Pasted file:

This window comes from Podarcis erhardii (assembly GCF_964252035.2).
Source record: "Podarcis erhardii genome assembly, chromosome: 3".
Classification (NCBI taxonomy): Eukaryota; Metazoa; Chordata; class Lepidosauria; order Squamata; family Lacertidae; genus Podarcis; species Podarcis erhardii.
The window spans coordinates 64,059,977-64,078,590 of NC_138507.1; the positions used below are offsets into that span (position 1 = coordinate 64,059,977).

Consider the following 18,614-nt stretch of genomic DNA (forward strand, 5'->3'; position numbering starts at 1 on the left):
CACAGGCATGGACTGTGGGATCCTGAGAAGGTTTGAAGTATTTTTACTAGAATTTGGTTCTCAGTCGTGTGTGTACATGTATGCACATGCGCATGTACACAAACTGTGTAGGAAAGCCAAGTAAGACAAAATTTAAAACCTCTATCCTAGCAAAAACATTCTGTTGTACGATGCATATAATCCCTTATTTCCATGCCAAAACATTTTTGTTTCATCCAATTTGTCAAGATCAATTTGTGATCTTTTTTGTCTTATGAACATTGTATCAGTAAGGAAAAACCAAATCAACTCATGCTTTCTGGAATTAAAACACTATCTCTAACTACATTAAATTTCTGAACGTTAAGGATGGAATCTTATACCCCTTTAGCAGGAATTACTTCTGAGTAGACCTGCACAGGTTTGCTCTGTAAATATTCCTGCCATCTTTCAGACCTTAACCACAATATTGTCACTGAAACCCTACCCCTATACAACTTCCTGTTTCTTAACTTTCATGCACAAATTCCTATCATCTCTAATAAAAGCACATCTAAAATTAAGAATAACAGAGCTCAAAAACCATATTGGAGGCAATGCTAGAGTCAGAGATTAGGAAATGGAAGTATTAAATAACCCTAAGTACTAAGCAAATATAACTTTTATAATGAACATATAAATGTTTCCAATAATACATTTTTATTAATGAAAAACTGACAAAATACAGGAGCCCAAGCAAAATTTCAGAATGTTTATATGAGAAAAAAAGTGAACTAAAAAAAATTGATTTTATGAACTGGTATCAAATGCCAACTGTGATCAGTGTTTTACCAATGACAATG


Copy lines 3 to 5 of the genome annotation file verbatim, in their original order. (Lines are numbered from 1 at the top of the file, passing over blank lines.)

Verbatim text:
Classification (NCBI taxonomy): Eukaryota; Metazoa; Chordata; class Lepidosauria; order Squamata; family Lacertidae; genus Podarcis; species Podarcis erhardii.
The window spans coordinates 64,059,977-64,078,590 of NC_138507.1; the positions used below are offsets into that span (position 1 = coordinate 64,059,977).

Consider the following 18,614-nt stretch of genomic DNA (forward strand, 5'->3'; position numbering starts at 1 on the left):